Text description provided by the architects. In Hyderabad’s dry, hot climate, the vast majority of office-goers are resigned to spend their entire day within the confines of air-conditioned space with very little access to fresh air from the outdoors. Hyderabad--a once laid-back town-- is now a competitive cosmopolitan city, attracting many big-tech companies, who build millions of square feet of office space per year.
Very few of these new structures consider local climate and culture conditions in their design. Most of these new office buildings are sealed-off glass boxes that rely heavily on air conditioning to maintain a specific indoor temperature consistently throughout the year, whatever weather fluctuations Hyderabad’s seasons might bring: hot summers, pleasant monsoons, and tolerable winters. This building paradigm, mechanically controlled and indifferent to context, perpetuates a corporate office typology that first emerged post-WWII in North America, and which soon spread to anywhere hoping to participate in the new high-speed world economy.
Tasked with repurposing an existing concrete framed structure on-site into an Auto dealership office headquarter, we focused on design elements that could optimize the building’s climate responsiveness [ in ways overlooked by the original design.] To this end, we built on our practice’s ongoing research into perforated screens as a way to blur the boundaries between inside and outside. Here, a system of screens rhythmically placed on the 1st, 3rd and a future 5th envelops the building. A 3mm metal sheet with 8mm perforations, held together by a well-integrated metal frame, makes up the screening system.
The western edge of the building that typically receives a majority of direct sunlight is blocked by placing the staircase and toilets along that edge, making it an austere facade. This leaves the remainder of the column-free floor plate for the main program - workspaces. The southern edge, which also receives a brunt of the harsh daylight, happens to be the street-facing facade of the building.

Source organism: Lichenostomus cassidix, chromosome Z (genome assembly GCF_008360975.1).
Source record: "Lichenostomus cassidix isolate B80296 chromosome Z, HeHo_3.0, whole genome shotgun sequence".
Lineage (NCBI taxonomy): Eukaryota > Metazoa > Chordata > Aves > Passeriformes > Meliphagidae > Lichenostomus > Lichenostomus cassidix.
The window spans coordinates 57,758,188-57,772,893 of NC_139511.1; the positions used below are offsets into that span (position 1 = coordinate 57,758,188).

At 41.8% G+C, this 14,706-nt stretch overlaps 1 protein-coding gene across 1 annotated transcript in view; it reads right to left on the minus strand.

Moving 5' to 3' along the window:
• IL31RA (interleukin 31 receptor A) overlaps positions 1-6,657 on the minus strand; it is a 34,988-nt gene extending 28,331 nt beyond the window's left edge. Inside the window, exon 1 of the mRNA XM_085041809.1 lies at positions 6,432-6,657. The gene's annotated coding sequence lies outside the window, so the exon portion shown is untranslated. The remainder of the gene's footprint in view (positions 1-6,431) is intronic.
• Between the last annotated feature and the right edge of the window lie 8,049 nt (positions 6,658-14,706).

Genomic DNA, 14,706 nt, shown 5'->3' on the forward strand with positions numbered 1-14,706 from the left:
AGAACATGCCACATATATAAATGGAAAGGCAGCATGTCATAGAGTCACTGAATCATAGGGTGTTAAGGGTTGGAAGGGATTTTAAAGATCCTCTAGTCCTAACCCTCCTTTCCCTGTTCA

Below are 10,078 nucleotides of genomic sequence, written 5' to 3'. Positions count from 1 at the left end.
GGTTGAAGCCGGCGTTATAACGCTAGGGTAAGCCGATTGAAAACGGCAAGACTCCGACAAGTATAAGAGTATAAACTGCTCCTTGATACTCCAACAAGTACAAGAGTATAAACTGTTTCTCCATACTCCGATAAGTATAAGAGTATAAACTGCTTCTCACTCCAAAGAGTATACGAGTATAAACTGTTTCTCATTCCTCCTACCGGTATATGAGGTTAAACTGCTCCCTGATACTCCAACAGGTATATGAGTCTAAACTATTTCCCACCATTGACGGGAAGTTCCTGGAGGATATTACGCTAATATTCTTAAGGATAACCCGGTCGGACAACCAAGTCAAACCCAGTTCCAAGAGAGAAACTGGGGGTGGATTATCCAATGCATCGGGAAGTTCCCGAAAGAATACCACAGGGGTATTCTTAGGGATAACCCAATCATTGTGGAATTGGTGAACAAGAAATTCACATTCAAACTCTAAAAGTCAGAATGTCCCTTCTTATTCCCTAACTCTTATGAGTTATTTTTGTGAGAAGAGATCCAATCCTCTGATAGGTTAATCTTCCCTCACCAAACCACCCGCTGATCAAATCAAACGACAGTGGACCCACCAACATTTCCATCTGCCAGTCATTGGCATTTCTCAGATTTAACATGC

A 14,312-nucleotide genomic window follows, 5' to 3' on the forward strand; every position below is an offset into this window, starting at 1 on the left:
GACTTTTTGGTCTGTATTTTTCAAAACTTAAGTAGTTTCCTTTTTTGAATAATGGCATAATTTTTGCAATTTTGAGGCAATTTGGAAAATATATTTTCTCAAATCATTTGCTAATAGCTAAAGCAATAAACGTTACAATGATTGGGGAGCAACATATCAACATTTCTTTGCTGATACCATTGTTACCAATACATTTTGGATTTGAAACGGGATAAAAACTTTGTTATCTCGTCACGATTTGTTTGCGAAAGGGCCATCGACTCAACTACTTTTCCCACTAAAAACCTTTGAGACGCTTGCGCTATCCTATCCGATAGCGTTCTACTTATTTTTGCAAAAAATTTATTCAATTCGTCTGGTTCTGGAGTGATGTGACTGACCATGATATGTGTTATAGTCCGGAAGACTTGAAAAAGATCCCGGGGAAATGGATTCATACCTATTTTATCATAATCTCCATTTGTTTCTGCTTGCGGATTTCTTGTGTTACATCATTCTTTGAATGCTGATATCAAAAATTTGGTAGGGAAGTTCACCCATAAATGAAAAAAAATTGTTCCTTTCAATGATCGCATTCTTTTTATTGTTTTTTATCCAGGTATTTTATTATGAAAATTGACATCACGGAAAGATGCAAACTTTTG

An important consideration for us was the details of the assemblage and the appearance of the screening system on the facade. The geometric pattern at which we arrived at the screen has a playfulness and lightness that gives the building a distinct identity on the street. An additional consequence of the colorful facade is the visual interest it generates for our tiny neighbors in the kindergarten across the street. Out of the underutilized, dark spaces of the stairway are carved many niche seating areas, often used by the staff for gathering or for solitude. Meanwhile, the main workspaces are organized in a typical, hierarchical manner, spread across the 4 floors, with the 4th floor dedicated to the executives. However, every individual, anywhere in the building, has direct access to the outdoor space: a generous, democratic provision.
The balconies are populated with easy-maintenance plants and create a juxtaposition of green plants and yellow-orange screens behind them. All the windows and doors are operable making the balcony accessible from all the workspaces, enabling the opportunity to open the windows for cross ventilation. This also gives the users the option to reduce their dependency on air conditioning. The MGB headquarters transcends the most common approaches to deal with Hyderabad's heat, and offers a method for passive cooling that benefits its occupants and as importantly, challenges the typical glass box typology of the office building.